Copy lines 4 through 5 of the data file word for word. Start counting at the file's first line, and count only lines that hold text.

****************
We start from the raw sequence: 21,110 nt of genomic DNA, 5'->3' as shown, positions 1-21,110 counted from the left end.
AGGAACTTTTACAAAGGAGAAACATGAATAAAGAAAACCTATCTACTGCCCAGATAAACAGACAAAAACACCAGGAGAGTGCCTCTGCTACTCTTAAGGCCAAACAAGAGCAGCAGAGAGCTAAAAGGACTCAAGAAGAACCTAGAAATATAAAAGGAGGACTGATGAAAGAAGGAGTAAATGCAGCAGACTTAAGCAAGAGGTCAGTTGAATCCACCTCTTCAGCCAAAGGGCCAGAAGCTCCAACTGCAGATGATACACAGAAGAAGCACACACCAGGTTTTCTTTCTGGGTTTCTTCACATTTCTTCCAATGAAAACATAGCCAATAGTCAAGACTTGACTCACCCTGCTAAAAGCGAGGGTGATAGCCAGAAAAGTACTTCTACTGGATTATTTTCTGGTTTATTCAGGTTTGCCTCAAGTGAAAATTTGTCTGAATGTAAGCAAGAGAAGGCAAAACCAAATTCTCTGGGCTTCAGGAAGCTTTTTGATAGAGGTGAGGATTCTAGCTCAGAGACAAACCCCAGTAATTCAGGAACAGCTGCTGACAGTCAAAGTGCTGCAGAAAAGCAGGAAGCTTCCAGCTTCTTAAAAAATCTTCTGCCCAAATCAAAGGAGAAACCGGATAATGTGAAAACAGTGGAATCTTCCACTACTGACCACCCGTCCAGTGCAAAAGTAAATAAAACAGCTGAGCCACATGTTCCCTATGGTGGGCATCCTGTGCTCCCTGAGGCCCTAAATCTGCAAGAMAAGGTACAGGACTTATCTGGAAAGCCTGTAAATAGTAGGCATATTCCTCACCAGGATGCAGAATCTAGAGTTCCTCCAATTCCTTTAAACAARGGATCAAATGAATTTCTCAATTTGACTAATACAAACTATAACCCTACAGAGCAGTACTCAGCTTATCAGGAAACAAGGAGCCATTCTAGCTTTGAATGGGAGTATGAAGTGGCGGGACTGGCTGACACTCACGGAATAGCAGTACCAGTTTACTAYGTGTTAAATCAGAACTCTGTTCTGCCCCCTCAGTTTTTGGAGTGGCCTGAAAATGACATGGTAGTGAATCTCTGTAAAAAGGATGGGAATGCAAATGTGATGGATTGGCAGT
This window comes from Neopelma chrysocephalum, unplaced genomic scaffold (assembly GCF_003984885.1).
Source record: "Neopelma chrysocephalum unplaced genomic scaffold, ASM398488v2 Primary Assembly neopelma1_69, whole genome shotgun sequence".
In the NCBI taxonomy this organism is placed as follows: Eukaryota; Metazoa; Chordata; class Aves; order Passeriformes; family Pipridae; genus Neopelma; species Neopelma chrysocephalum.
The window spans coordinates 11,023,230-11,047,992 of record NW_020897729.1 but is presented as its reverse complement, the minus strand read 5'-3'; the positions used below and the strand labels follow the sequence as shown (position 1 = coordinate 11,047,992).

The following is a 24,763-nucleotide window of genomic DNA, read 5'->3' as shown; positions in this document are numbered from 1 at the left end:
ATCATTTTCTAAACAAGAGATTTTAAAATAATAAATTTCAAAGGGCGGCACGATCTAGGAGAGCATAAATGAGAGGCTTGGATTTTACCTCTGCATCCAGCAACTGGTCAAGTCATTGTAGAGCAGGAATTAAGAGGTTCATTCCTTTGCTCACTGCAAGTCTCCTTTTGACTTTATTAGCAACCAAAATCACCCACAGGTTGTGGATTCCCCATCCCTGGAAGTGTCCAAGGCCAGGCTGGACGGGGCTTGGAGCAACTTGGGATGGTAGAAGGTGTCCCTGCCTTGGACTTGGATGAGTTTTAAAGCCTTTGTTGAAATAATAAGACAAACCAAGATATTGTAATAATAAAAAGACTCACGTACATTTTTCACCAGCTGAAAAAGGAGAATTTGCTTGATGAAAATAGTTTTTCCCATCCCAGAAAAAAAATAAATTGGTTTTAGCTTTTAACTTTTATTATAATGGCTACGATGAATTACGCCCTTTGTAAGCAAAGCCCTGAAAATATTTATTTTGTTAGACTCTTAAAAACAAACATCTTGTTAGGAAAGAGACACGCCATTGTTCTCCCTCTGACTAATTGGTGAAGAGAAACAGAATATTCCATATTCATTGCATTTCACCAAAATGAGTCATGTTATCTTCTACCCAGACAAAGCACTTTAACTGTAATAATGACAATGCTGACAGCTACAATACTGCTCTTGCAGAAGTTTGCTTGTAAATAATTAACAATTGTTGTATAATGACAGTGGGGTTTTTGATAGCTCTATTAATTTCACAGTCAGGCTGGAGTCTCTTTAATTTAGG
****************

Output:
Source record: "Neopelma chrysocephalum unplaced genomic scaffold, ASM398488v2 Primary Assembly neopelma1_69, whole genome shotgun sequence".
In the NCBI taxonomy this organism is placed as follows: Eukaryota; Metazoa; Chordata; class Aves; order Passeriformes; family Pipridae; genus Neopelma; species Neopelma chrysocephalum.